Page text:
To most people, the very idea of owning a swimming pool is incredibly glamorous. We imagine the summertime parties, sculpting a swimmer’s body, spending hours in a state of relaxation, and developing the perfect tan. Sadly, most of us also regard pool ownership as a pipe dream, reserved only for the wealthy.
Granted, a swimming pool can come with a hefty price tag before we even consider the maintenance costs. And those who find themselves ready to take the plunge often back down when they’re reminded of the pitfalls: algae buildup, green water, broken filters – the luxurious dream can quickly lose its glamour!
However, if you’re thinking about buying a pool, don’t get turned off the idea just yet. While they do require consistent maintenance, the process isn’t as cumbersome as you might think.
Skim and Scrub Regularly
The secret is routine care. This need-not be time consuming or expensive. If you incorporate skimming into your daily life, it will take no longer than brushing your teeth. Additionally, scrubbing the sides once per week is usually enough to keep algae at bay.
Keep the Chemical Balance in Check
The right chemical balance for your pool is probably the most important element of maintenance. Unless you fill the water with chlorine you’ll find yourself in deep trouble. No amount of skimming, scrubbing and filter changing will be enough to keep bacteria in check.
According to the Center for Disease Control (CDC) there are five chemical levels that you must keep an eye on cyanuric acid, free chlorine, acidity, alkalinity, calcium hardness. To balance the water properly you will need a testing kit to determine how much of each chemical is required – this essentially does all the hard work for you. If your pool is properly balanced it will have no scent and remain clear.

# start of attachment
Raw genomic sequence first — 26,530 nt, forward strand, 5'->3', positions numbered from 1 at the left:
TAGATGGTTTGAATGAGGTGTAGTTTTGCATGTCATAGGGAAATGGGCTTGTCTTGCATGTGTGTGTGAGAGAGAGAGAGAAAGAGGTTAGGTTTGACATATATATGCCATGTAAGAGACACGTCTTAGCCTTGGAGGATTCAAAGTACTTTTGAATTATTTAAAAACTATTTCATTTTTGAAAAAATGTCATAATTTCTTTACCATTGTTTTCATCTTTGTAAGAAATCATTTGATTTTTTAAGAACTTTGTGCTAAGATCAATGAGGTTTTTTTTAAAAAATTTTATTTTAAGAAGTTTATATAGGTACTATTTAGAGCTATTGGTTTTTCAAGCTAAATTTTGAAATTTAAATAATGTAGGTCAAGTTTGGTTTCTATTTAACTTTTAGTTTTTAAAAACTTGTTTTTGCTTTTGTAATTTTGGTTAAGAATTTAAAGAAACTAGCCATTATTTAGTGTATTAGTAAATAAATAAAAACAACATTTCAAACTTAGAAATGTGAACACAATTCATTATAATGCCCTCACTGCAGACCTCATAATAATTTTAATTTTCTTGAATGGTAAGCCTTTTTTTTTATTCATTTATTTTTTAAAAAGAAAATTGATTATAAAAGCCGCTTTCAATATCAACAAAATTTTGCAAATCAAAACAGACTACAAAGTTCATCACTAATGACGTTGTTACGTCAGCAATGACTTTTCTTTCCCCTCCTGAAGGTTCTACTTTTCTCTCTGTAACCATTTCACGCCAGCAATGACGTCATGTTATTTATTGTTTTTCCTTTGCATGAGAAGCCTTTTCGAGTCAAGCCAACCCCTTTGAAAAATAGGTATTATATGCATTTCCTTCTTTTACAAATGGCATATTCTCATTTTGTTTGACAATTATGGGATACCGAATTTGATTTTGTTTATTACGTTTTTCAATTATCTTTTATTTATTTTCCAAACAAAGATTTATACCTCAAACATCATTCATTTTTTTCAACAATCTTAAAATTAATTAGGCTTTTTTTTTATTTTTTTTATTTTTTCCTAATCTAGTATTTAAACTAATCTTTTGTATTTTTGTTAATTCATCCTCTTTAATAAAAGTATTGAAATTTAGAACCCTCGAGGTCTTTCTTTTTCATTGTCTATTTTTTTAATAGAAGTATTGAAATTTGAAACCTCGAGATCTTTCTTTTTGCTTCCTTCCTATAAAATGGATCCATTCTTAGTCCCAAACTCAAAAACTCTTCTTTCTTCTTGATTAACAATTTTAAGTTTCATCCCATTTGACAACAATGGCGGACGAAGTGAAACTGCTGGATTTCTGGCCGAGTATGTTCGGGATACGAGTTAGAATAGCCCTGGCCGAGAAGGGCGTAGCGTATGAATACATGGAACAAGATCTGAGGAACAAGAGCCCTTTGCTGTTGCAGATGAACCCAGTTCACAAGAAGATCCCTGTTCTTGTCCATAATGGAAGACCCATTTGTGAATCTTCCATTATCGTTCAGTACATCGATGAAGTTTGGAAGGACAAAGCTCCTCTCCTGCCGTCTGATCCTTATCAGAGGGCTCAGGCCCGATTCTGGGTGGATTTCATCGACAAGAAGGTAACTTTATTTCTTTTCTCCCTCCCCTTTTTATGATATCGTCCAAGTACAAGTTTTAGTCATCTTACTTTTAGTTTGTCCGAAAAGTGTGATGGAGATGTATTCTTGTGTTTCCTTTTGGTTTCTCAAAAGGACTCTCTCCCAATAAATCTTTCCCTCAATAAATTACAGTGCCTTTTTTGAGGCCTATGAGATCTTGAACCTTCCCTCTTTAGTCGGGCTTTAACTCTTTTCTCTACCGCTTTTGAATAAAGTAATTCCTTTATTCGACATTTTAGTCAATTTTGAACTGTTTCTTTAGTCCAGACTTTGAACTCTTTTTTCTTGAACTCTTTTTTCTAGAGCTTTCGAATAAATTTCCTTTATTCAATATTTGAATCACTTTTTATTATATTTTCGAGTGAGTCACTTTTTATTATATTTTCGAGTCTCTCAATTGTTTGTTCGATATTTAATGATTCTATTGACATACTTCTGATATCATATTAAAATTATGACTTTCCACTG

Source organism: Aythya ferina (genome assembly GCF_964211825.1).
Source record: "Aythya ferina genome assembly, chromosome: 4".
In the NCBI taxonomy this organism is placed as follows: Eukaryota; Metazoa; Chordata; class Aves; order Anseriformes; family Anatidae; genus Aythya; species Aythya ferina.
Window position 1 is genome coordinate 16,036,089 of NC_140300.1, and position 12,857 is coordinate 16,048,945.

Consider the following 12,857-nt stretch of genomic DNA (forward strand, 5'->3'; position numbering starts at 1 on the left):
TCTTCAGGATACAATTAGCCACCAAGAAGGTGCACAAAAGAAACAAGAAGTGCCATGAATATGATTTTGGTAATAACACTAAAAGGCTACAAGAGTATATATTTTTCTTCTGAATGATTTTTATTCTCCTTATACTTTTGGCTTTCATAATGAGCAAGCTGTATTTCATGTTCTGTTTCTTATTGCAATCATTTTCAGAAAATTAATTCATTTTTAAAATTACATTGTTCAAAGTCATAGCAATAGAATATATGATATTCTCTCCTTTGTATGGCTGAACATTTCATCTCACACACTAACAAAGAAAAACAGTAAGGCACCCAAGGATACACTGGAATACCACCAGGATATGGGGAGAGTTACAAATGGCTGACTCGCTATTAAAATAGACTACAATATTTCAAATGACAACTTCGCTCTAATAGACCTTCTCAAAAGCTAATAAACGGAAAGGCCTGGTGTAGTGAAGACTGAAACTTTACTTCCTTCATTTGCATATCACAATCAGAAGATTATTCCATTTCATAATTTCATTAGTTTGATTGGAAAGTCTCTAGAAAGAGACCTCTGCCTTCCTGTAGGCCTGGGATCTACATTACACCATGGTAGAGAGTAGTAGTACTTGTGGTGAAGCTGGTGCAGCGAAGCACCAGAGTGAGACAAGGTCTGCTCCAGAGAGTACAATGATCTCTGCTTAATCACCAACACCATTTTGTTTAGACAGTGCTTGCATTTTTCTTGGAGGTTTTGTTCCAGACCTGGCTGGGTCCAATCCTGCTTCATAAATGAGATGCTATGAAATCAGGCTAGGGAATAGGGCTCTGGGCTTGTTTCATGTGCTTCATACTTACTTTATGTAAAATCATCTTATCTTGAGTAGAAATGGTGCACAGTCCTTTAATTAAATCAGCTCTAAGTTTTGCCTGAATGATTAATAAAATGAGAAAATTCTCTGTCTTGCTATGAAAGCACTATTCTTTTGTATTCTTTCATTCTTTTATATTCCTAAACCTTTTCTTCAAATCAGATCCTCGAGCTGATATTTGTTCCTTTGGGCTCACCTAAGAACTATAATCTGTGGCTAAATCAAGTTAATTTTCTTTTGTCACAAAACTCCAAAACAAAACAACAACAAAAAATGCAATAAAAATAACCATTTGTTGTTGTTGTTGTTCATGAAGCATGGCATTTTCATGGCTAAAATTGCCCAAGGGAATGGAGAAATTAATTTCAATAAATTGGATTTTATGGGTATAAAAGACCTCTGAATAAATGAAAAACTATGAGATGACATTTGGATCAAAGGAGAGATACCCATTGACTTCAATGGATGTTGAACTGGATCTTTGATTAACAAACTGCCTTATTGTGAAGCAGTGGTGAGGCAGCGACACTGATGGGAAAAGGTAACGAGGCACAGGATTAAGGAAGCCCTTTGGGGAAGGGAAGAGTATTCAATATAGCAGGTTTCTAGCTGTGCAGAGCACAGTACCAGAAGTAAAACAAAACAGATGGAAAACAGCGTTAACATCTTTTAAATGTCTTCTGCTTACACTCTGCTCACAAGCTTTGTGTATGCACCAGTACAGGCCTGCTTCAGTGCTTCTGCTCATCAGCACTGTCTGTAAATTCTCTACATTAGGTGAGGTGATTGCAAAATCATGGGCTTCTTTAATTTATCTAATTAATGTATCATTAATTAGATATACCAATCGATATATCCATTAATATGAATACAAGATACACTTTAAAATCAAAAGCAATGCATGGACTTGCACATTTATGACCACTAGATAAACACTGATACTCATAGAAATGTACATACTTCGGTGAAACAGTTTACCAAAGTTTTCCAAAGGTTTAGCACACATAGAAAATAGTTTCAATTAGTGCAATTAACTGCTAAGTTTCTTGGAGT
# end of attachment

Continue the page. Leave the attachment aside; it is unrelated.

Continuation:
Shock Your Pool on Occasions
The process of shocking significantly raises chlorine levels – usually by three to five times the standard amount – temporarily in order to kill off bacteria. While many people think that shocking isn’t necessary for home-based swimming pools, doing it once or twice per season will keep everything in pristine order.
Watch the Water Levels
Water levels will naturally fluctuate, and these small imbalances can drastically change the number of chemicals required to keep your pool clean. So, if your water ever gets too low you’ll need to fill it back up again, while if it gets too high you’ll need to pump it out.
Throw Around Some Tennis Balls
Believe it or not, when you see tennis balls floating in swimming pools it doesn’t necessarily mean that people have been playing catch. When swimmers exit a pool they’ll leave oils behind in the water – hair products, sun tan lotion, natural oils. Tennis balls absorb these oils and can prevent pools from developing a sheen on the surface.
So there you have it. Yes, swimming pools do take some work, but it’s not as back-breaking as you might think. With a few good habits and a couple seasonal tuneups there’s no reason why you’ll have to spend more time fixing and cleaning than sunbathing and swimming.